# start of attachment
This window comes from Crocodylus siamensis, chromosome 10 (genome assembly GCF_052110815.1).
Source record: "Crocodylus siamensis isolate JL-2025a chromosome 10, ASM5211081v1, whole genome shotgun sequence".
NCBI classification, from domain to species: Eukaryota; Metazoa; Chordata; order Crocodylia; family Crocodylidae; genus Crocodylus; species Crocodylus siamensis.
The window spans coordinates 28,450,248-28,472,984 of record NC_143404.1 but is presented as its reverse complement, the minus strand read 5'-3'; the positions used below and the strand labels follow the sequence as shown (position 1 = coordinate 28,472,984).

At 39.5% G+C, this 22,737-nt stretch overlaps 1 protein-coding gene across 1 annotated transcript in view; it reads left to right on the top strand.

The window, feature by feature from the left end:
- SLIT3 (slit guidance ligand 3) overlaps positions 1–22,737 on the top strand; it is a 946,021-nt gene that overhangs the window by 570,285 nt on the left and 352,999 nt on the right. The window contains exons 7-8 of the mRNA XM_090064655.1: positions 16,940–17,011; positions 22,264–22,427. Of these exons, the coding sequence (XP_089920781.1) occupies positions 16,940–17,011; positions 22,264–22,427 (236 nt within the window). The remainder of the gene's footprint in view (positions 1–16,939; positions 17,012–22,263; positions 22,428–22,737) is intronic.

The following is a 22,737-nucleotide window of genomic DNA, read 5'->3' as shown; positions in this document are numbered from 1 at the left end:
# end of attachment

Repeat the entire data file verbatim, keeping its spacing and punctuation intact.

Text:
This window comes from Crocodylus siamensis, chromosome 10 (genome assembly GCF_052110815.1).
Source record: "Crocodylus siamensis isolate JL-2025a chromosome 10, ASM5211081v1, whole genome shotgun sequence".
NCBI classification, from domain to species: Eukaryota; Metazoa; Chordata; order Crocodylia; family Crocodylidae; genus Crocodylus; species Crocodylus siamensis.
The window spans coordinates 28,450,248-28,472,984 of record NC_143404.1 but is presented as its reverse complement, the minus strand read 5'-3'; the positions used below and the strand labels follow the sequence as shown (position 1 = coordinate 28,472,984).

At 39.5% G+C, this 22,737-nt stretch overlaps 1 protein-coding gene across 1 annotated transcript in view; it reads left to right on the top strand.

The window, feature by feature from the left end:
- SLIT3 (slit guidance ligand 3) overlaps positions 1–22,737 on the top strand; it is a 946,021-nt gene that overhangs the window by 570,285 nt on the left and 352,999 nt on the right. The window contains exons 7-8 of the mRNA XM_090064655.1: positions 16,940–17,011; positions 22,264–22,427. Of these exons, the coding sequence (XP_089920781.1) occupies positions 16,940–17,011; positions 22,264–22,427 (236 nt within the window). The remainder of the gene's footprint in view (positions 1–16,939; positions 17,012–22,263; positions 22,428–22,737) is intronic.

The following is a 22,737-nucleotide window of genomic DNA, read 5'->3' as shown; positions in this document are numbered from 1 at the left end: